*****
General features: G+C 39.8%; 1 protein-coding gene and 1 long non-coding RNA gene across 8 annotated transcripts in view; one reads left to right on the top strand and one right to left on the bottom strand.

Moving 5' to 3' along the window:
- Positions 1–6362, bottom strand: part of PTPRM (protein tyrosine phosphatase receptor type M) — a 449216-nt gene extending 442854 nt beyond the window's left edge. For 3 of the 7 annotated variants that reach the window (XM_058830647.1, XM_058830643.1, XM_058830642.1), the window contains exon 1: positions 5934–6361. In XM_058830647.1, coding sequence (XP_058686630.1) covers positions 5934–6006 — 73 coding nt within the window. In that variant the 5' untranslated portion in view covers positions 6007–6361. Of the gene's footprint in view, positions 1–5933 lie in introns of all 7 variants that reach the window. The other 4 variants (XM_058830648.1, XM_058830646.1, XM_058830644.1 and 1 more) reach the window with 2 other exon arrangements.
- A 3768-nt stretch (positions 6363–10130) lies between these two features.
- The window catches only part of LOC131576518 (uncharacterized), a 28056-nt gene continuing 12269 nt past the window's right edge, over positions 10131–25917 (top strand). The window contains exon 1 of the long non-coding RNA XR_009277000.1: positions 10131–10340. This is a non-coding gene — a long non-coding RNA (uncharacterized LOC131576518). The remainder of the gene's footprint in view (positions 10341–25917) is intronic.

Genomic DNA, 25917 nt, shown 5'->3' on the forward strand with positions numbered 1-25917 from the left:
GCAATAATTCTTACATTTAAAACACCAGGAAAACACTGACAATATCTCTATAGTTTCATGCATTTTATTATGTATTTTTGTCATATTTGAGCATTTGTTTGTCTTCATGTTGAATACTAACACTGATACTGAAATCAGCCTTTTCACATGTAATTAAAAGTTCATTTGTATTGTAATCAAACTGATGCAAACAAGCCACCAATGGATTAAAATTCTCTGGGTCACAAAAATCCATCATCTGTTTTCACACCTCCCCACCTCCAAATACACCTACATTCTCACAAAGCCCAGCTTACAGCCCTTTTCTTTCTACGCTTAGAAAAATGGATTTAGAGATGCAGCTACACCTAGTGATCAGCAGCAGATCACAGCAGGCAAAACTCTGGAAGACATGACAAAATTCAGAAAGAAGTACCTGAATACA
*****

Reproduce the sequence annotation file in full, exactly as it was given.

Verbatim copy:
General features: G+C 39.8%; 1 protein-coding gene and 1 long non-coding RNA gene across 8 annotated transcripts in view; one reads left to right on the top strand and one right to left on the bottom strand.

Moving 5' to 3' along the window:
- Positions 1–6362, bottom strand: part of PTPRM (protein tyrosine phosphatase receptor type M) — a 449216-nt gene extending 442854 nt beyond the window's left edge. For 3 of the 7 annotated variants that reach the window (XM_058830647.1, XM_058830643.1, XM_058830642.1), the window contains exon 1: positions 5934–6361. In XM_058830647.1, coding sequence (XP_058686630.1) covers positions 5934–6006 — 73 coding nt within the window. In that variant the 5' untranslated portion in view covers positions 6007–6361. Of the gene's footprint in view, positions 1–5933 lie in introns of all 7 variants that reach the window. The other 4 variants (XM_058830648.1, XM_058830646.1, XM_058830644.1 and 1 more) reach the window with 2 other exon arrangements.
- A 3768-nt stretch (positions 6363–10130) lies between these two features.
- The window catches only part of LOC131576518 (uncharacterized), a 28056-nt gene continuing 12269 nt past the window's right edge, over positions 10131–25917 (top strand). The window contains exon 1 of the long non-coding RNA XR_009277000.1: positions 10131–10340. This is a non-coding gene — a long non-coding RNA (uncharacterized LOC131576518). The remainder of the gene's footprint in view (positions 10341–25917) is intronic.

Genomic DNA, 25917 nt, shown 5'->3' on the forward strand with positions numbered 1-25917 from the left:
GCAATAATTCTTACATTTAAAACACCAGGAAAACACTGACAATATCTCTATAGTTTCATGCATTTTATTATGTATTTTTGTCATATTTGAGCATTTGTTTGTCTTCATGTTGAATACTAACACTGATACTGAAATCAGCCTTTTCACATGTAATTAAAAGTTCATTTGTATTGTAATCAAACTGATGCAAACAAGCCACCAATGGATTAAAATTCTCTGGGTCACAAAAATCCATCATCTGTTTTCACACCTCCCCACCTCCAAATACACCTACATTCTCACAAAGCCCAGCTTACAGCCCTTTTCTTTCTACGCTTAGAAAAATGGATTTAGAGATGCAGCTACACCTAGTGATCAGCAGCAGATCACAGCAGGCAAAACTCTGGAAGACATGACAAAATTCAGAAAGAAGTACCTGAATACA